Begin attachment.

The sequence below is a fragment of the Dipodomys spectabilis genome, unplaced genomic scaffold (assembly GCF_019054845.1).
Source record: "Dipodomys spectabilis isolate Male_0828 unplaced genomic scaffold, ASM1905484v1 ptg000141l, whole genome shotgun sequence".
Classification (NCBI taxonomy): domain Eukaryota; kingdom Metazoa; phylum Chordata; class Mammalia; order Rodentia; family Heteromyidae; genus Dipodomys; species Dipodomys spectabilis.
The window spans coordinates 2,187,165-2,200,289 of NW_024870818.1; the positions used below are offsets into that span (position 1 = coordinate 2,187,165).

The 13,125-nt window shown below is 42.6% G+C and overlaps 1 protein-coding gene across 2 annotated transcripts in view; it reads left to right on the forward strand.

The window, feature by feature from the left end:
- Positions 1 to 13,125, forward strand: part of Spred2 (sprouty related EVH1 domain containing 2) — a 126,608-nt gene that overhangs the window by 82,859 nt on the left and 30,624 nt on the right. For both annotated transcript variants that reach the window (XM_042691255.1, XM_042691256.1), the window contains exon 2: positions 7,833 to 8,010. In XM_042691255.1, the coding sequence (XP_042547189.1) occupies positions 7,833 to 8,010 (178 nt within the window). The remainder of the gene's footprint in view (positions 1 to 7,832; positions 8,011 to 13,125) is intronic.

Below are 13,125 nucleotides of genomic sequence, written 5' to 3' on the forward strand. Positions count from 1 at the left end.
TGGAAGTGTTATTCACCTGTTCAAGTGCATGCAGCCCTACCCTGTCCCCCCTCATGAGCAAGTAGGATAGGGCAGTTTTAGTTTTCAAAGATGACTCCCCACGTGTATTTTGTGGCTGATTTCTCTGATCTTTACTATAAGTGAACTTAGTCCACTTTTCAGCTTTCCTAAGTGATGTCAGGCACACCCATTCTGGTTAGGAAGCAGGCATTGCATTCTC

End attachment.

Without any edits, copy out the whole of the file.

The sequence below is a fragment of the Dipodomys spectabilis genome, unplaced genomic scaffold (assembly GCF_019054845.1).
Source record: "Dipodomys spectabilis isolate Male_0828 unplaced genomic scaffold, ASM1905484v1 ptg000141l, whole genome shotgun sequence".
Classification (NCBI taxonomy): domain Eukaryota; kingdom Metazoa; phylum Chordata; class Mammalia; order Rodentia; family Heteromyidae; genus Dipodomys; species Dipodomys spectabilis.
The window spans coordinates 2,187,165-2,200,289 of NW_024870818.1; the positions used below are offsets into that span (position 1 = coordinate 2,187,165).

The 13,125-nt window shown below is 42.6% G+C and overlaps 1 protein-coding gene across 2 annotated transcripts in view; it reads left to right on the forward strand.

The window, feature by feature from the left end:
- Positions 1 to 13,125, forward strand: part of Spred2 (sprouty related EVH1 domain containing 2) — a 126,608-nt gene that overhangs the window by 82,859 nt on the left and 30,624 nt on the right. For both annotated transcript variants that reach the window (XM_042691255.1, XM_042691256.1), the window contains exon 2: positions 7,833 to 8,010. In XM_042691255.1, the coding sequence (XP_042547189.1) occupies positions 7,833 to 8,010 (178 nt within the window). The remainder of the gene's footprint in view (positions 1 to 7,832; positions 8,011 to 13,125) is intronic.

Below are 13,125 nucleotides of genomic sequence, written 5' to 3' on the forward strand. Positions count from 1 at the left end.
TGGAAGTGTTATTCACCTGTTCAAGTGCATGCAGCCCTACCCTGTCCCCCCTCATGAGCAAGTAGGATAGGGCAGTTTTAGTTTTCAAAGATGACTCCCCACGTGTATTTTGTGGCTGATTTCTCTGATCTTTACTATAAGTGAACTTAGTCCACTTTTCAGCTTTCCTAAGTGATGTCAGGCACACCCATTCTGGTTAGGAAGCAGGCATTGCATTCTC